James Coppess is the associate general counsel for the American Federation of Labor and Congress of Industrial Organizations, which filed an amicus brief in support of the union in Janus v. AFSCME.
In Abood v. Detroit Board of Education, the Supreme Court in 1977 held that the First Amendment allows public employers to require that their employees pay a service fee to their collective-bargaining representative covering the costs of contract negotiation and enforcement. At the same time, the court also held that the First Amendment does not allow requiring such employees to financially support costs unrelated to collective bargaining. With respect to core collective bargaining over economic terms of employment, the court was unanimous. Even Justice Lewis Powell, who wrote separately, agreed that “the case for requiring all teachers to contribute to the clearly identified costs of collective bargaining” – over matters such as “teachers’ salaries and pension benefits” – “would be strong.”
Over four decades, Abood was treated by the Supreme Court as a foundational First Amendment precedent. This was true not only with respect to the First Amendment rights of public employees, as to which the court issued numerous decisions carefully explicating how the holding of Abood should be applied, but also with respect to an entire line of “compelled-subsidy cases” stretching far beyond the realm of labor relations in which, as Justice Anthony Kennedy put it in 2000 in Board of Regents v. Southworth, “Abood provided the foundation for our later decision[s]” and “the beginning point for our analysis.” In the numerous decisions applying Abood in a wide variety of non-labor contexts, not a single justice expressed the slightest doubt that, as Justice David Souter put it in a 1997 dissent in Glickman v. Wileman Bros. & Elliott, Inc., “a proper understanding of Abood is necessary for the disposition of [any] case” involving “compelled contributions.”
The first doubts about Abood were expressed by Justice Samuel Alito in 2012 in Knox v. Service Employees. Two years later, in Harris v. Quinn, his criticism became much more strident. And, finally, at the end of this term, Alito authored the 5-4 decision in Janus v. American Federation of State, County, and Municipal Employees, overruling Abood. As Justice Elena Kagan ably demonstrates in her dissenting opinion, the decision to overrule Abood cannot be defended in terms of First Amendment analysis. Rather, it is nothing more than a political decision that “prevents the American people, acting through their state and local officials, from making important choices about workplace governance.”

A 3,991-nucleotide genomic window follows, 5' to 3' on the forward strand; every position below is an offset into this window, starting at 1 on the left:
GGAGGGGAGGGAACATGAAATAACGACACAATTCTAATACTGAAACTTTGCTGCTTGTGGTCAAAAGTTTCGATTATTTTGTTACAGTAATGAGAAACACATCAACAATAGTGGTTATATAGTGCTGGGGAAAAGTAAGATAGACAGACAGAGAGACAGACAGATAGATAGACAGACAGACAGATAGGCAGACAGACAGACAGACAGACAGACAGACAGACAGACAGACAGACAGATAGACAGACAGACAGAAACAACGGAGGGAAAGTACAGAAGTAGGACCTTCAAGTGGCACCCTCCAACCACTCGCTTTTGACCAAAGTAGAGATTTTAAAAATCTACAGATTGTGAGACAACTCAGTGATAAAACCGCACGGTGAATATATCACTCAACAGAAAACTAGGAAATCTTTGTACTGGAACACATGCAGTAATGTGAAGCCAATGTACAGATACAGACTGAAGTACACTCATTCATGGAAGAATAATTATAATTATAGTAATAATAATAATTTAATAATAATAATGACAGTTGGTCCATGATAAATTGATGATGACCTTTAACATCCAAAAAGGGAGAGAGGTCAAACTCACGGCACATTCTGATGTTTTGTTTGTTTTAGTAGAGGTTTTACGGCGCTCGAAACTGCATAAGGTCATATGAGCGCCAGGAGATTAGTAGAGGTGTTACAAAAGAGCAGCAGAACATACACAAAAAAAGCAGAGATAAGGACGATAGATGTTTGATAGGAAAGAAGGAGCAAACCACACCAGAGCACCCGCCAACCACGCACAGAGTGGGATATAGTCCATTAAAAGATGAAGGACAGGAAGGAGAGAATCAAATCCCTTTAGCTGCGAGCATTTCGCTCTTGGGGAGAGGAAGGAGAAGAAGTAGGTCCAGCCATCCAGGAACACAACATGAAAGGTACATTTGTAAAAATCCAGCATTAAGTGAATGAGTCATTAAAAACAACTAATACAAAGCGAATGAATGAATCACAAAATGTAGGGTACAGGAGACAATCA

There is no point in repeating Kagan’s criticisms of the majority opinion in Janus. However, it might be worth noting several propositions that should follow from it.
First, under the Janus majority opinion, a public employer’s “restrictions on what can be said” by public employees, just like “the compelled subsidization of private speech” at issue there, should be subject to “exacting scrutiny” requiring that the restrictions “serve a compelling state interest that cannot be achieved through means significantly less restrictive.” Previously, the court had held in 1983 in Connick v. Myers that the “limited First Amendment interest involved” in workplace-related speech by public employees permitted any restriction on speech that the employer “reasonably believed” might have utility.
Second, although the matter has not been in any doubt since 1984’s Minnesota Board for Community Colleges v. Knight, Janus confirms that the First Amendment is not violated by collective bargaining through an exclusive employee representative. Many pages of the Janus opinion are spent in an attempt to show it is “simply not true” that “designation of a union as the exclusive representative of all employees in a unit and the exaction of agency fees are inextricably linked.” That would hardly have been relevant if the designation itself were unconstitutional.
Third, the Janus opinion severely criticizes Abood’s “fail[ure] to appreciate that a very different First Amendment question arises when a State requires its employees to pay agency fees” than arises from “Congress’s ‘bare authorization’ of private-sector union shops under the Railway Labor Act.” In this regard, Janus says it is “questionable” whether “any First Amendment issue could have properly arisen” from “Congress’s enactment of a provision allowing, but not requiring, private parties to enter into union-shop arrangements.” This calls into question myriad lower-court and National Labor Relations Board decisions drawing on First Amendment precedents in defining the statutory duty of unions with respect to charging mandatory service fees under private sector agreements.
Finally, the Janus majority opinion indicates that requiring lawyers to pay bar association fees as a condition of practicing law is unconstitutional. As Kagan notes repeatedly in her dissent, without any denial by Alito, the court had relied upon Abood to “bless the constitutionality” of “mandatory fees imposed on state bar members.” Indeed, the court’s lead decision establishing the constitutionality of mandatory bar fees, 1961’s Lathrop v. Donohue, treats the issue as having been settled in 1956 by Railway Employes’ Dept. v. Hanson, the same Railway Labor Act precedent that Janus criticizes Abood for following. If Abood “went wrong” relying on Hanson, then so did Lathrop. And it follows that the Supreme Court compounded its error in 1990 with Keller v. State Bar of California by relying entirely on Abood in setting the constitutional limits on mandatory bar fees.